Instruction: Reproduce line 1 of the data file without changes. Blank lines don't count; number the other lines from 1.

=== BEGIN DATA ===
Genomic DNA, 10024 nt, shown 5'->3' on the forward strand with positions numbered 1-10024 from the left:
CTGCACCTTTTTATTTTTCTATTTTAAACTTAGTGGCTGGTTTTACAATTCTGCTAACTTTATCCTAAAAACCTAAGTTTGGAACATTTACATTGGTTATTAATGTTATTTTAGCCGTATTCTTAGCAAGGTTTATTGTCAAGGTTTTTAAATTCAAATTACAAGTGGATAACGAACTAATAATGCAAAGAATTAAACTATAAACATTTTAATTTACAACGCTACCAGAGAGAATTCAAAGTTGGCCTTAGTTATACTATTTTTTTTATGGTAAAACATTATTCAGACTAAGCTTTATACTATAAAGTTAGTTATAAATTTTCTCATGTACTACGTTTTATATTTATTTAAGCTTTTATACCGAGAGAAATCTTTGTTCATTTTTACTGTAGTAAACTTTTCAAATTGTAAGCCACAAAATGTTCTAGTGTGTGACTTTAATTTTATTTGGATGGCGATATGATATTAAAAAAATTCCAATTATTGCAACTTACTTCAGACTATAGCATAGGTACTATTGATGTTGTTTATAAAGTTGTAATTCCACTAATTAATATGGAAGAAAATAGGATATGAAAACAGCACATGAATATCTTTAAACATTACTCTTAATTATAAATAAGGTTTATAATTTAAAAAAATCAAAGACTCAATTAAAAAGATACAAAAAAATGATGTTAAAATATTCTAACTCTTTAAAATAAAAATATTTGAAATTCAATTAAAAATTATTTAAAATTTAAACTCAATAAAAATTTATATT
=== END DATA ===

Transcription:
Genomic DNA, 10024 nt, shown 5'->3' on the forward strand with positions numbered 1-10024 from the left: